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Original Research: Sleep Disorders |

Neighborhood Walking Environment and Activity Level Are Associated With OSA: The Multi-Ethnic Study of Atherosclerosis

Martha E. Billings, MD; Dayna A. Johnson, PhD, MPH; Guido Simonelli, MD; Kari Moore, MS; Sanjay R. Patel, MD; Ana V. Diez Roux, MD, PhD; Susan Redline, MD, MPH
Author and Funding Information

FUNDING/SUPPORT: This research was supported by the National Heart, Lung and Blood Institute (NHLBI) at the National Institutes of Health through contracts N01-HC-95159 through N01-HC-95169 and by grants UL1-TR-000040 and UL1-TR-001079 from the National Center for Research Resources. Additional funding for the ancillary MESA Neighborhood Study was provided by NHLBI grant R01 HL071759 (A. V. D. R.) and for the ancillary MESA Sleep Study from NHLBI grant R01 L098433 (S. R.).

aUW Medicine Sleep Center, Division of Pulmonary Critical Care, University of Washington, Seattle, WA

bDepartment of Medicine, Brigham and Women’s Hospital, Beth Israel Deaconess Medical Center, Harvard Medical School, Boston, MA

cBehavioral Biology Branch, Walter Reed Army Institute of Research, Silver Spring, MD

dDepartment of Epidemiology and Biostatistics, Dornsife School of Public Health, Drexel University, Philadelphia, PA

eDepartment of Medicine, Division of Pulmonary, Allergy, and Critical Care Medicine, University of Pittsburgh, Pittsburgh, PA

CORRESPONDENCE TO: Martha E. Billings, MD, Division of Pulmonary Critical Care Medicine, University of Washington, UW Medicine Sleep Center at Harborview, 325 Ninth Ave, Box 359803, Seattle, WA 98104


Copyright 2016, American College of Chest Physicians. All Rights Reserved.


Chest. 2016;150(5):1042-1049. doi:10.1016/j.chest.2016.06.012
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Background  There has been growing interest in understanding how neighborhoods may be related to cardiovascular risk. Neighborhood effects on sleep apnea could be one contributing mechanism. We investigated whether neighborhood walking environment and personal activity levels are related to OSA.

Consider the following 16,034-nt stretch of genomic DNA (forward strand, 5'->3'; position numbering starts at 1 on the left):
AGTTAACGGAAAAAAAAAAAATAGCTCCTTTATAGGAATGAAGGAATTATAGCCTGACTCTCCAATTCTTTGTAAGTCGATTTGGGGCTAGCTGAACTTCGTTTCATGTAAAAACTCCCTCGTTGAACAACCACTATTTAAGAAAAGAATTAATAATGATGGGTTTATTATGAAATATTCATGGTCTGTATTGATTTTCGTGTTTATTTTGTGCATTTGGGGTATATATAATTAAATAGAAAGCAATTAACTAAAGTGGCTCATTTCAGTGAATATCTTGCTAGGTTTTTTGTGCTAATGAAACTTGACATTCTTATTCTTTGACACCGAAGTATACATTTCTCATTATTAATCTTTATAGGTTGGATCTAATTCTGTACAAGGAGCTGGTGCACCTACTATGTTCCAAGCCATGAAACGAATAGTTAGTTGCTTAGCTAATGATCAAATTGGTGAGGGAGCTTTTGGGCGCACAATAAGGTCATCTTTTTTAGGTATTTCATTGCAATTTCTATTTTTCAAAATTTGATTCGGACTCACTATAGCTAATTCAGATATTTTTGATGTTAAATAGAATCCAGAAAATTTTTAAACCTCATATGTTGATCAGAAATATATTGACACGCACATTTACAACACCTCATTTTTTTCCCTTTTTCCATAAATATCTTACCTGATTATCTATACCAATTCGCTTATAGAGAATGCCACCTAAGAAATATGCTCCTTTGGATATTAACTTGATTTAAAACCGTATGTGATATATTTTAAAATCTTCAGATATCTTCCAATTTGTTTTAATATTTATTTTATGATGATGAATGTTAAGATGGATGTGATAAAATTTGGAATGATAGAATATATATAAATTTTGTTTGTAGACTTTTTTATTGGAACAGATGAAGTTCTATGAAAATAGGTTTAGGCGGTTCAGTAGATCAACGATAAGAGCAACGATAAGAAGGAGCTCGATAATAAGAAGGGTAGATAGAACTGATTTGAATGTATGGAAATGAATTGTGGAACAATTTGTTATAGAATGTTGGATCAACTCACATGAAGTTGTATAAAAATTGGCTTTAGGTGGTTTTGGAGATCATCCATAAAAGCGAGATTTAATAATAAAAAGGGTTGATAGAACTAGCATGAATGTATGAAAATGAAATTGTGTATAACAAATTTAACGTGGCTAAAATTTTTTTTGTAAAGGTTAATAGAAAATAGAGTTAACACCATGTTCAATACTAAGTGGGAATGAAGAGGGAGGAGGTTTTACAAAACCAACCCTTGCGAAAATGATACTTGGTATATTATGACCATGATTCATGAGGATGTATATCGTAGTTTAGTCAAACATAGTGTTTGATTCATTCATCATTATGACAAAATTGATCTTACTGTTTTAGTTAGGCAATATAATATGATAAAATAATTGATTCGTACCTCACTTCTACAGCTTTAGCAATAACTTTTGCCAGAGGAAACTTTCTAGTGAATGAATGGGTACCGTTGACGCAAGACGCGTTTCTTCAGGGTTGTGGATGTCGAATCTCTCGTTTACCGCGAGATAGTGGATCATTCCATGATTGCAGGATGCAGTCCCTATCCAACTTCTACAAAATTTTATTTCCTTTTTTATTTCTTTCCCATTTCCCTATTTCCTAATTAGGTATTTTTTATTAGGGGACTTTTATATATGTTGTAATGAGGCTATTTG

Methods  Data were analyzed from a subpopulation of the Multi-Ethnic Study of Atherosclerosis (MESA), including subjects who participated in both the MESA Sleep and Neighborhood studies (N = 1,896). Perceived neighborhood walking environment and subjects’ objective activity were evaluated in multivariate, multilevel models to determine any association with sleep apnea severity as defined by using the apnea-hypopnea index. Sex, race/ethnicity, and obesity were examined as moderators.

Results  Residing in the lowest quartile walking environment neighborhoods (score < 3.75) was associated with more severe sleep apnea (mean, 2.7 events/h greater AHI [95% CI, 0.7 to 4.6]), after adjusting for demographic characteristics, BMI, comorbidities, health behaviors, neighborhood socioeconomic status, and site. Associations were stronger among obese and male individuals. Approximately 1 SD greater objective activity in men was associated with a lower AHI (mean, –2.4 events/h [95% CI, –3.5 to –1.3]). This association was partially mediated by BMI (P < .001).

Conclusions  Living in neighborhoods with a low walking environment score is associated with greater severity of sleep apnea, especially in male and obese individuals. In men, greater activity level is associated with less severe sleep apnea, independent of BMI, comorbidities, and socioeconomic status. Neighborhood-level interventions that increase walkability and enable increased physical activity may potentially reduce the severity of sleep apnea.

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